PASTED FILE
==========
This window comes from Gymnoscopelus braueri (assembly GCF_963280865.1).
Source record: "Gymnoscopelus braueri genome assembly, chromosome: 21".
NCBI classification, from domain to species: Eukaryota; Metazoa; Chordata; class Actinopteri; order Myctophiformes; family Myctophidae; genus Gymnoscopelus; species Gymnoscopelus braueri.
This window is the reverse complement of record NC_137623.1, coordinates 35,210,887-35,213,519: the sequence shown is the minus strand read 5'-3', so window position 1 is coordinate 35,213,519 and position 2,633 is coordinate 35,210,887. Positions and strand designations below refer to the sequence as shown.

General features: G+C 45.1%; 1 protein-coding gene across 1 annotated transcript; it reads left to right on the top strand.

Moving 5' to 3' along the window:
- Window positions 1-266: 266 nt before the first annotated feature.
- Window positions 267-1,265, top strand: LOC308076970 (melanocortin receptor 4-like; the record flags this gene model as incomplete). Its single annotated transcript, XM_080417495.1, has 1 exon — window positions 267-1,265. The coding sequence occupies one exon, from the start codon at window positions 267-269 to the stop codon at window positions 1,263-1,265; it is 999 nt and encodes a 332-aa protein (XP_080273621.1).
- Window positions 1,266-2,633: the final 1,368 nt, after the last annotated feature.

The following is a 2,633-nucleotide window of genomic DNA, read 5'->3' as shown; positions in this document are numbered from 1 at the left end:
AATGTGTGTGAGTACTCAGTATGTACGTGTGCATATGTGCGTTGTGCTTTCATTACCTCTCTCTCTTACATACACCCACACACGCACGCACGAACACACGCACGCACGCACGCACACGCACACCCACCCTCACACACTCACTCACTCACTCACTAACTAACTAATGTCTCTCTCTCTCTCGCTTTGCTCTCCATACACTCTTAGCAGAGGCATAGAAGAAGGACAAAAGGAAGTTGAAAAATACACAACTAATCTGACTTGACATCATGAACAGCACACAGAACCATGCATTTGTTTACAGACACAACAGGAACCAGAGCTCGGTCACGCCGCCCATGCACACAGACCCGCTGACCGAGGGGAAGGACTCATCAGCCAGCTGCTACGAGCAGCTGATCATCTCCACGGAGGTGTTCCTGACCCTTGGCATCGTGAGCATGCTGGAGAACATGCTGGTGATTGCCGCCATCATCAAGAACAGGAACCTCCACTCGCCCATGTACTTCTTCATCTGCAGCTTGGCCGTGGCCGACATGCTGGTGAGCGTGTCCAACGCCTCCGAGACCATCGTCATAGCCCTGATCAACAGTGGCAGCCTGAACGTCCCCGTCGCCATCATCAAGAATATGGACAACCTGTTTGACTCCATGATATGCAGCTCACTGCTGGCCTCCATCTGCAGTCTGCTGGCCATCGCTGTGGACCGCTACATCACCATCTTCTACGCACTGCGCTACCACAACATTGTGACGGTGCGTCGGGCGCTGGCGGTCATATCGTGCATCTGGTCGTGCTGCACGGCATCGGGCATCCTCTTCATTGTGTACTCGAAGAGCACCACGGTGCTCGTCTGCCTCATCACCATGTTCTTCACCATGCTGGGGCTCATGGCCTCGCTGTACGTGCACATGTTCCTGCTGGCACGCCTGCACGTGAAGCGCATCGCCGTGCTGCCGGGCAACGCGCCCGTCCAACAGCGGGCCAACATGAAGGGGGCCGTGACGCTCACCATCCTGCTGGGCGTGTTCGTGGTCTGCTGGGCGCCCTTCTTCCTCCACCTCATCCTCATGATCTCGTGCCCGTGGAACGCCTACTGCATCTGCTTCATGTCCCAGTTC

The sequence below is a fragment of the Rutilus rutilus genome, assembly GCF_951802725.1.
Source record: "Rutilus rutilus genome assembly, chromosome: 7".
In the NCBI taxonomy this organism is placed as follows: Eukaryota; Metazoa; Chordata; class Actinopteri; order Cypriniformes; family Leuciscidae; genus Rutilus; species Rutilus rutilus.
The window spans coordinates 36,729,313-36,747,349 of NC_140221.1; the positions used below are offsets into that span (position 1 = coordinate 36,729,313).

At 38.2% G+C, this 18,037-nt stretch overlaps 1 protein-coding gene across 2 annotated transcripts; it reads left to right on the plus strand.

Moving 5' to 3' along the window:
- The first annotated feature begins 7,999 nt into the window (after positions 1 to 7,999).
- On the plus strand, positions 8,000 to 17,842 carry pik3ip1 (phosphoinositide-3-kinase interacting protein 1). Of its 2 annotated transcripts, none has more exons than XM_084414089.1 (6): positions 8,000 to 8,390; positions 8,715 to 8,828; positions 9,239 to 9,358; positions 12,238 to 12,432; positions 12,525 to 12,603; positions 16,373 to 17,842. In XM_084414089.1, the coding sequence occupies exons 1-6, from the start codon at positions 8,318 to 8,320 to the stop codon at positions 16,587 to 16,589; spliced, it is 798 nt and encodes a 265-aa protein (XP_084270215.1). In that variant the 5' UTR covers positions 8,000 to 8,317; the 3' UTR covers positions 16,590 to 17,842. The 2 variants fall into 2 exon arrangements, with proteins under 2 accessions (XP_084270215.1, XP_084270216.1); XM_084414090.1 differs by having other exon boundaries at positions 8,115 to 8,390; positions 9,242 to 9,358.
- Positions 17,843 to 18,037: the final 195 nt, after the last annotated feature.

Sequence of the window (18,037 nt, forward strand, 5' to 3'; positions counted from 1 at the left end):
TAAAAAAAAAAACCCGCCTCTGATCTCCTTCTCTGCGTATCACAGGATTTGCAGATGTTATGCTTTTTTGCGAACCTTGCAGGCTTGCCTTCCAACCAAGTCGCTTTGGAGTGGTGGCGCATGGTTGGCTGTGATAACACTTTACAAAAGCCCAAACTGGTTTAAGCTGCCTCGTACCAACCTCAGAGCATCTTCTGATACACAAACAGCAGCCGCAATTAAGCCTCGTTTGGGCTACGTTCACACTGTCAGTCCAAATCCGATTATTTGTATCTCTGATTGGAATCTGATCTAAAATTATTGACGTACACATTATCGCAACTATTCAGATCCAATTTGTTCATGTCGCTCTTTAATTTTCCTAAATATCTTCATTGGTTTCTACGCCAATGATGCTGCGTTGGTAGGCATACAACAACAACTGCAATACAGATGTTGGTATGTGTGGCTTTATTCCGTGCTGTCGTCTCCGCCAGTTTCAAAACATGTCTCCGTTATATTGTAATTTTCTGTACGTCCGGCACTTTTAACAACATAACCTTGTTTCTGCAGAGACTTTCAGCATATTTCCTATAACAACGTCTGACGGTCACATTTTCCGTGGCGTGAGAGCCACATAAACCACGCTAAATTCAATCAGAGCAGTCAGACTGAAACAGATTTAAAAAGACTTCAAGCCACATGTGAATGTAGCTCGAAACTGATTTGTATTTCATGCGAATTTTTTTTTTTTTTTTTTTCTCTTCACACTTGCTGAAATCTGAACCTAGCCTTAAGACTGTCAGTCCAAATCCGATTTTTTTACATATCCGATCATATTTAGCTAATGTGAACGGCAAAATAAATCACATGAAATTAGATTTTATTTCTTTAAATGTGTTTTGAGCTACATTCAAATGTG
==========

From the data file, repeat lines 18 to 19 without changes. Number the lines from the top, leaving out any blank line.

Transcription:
- The first annotated feature begins 7,999 nt into the window (after positions 1 to 7,999).
- On the plus strand, positions 8,000 to 17,842 carry pik3ip1 (phosphoinositide-3-kinase interacting protein 1). Of its 2 annotated transcripts, none has more exons than XM_084414089.1 (6): positions 8,000 to 8,390; positions 8,715 to 8,828; positions 9,239 to 9,358; positions 12,238 to 12,432; positions 12,525 to 12,603; positions 16,373 to 17,842. In XM_084414089.1, the coding sequence occupies exons 1-6, from the start codon at positions 8,318 to 8,320 to the stop codon at positions 16,587 to 16,589; spliced, it is 798 nt and encodes a 265-aa protein (XP_084270215.1). In that variant the 5' UTR covers positions 8,000 to 8,317; the 3' UTR covers positions 16,590 to 17,842. The 2 variants fall into 2 exon arrangements, with proteins under 2 accessions (XP_084270215.1, XP_084270216.1); XM_084414090.1 differs by having other exon boundaries at positions 8,115 to 8,390; positions 9,242 to 9,358.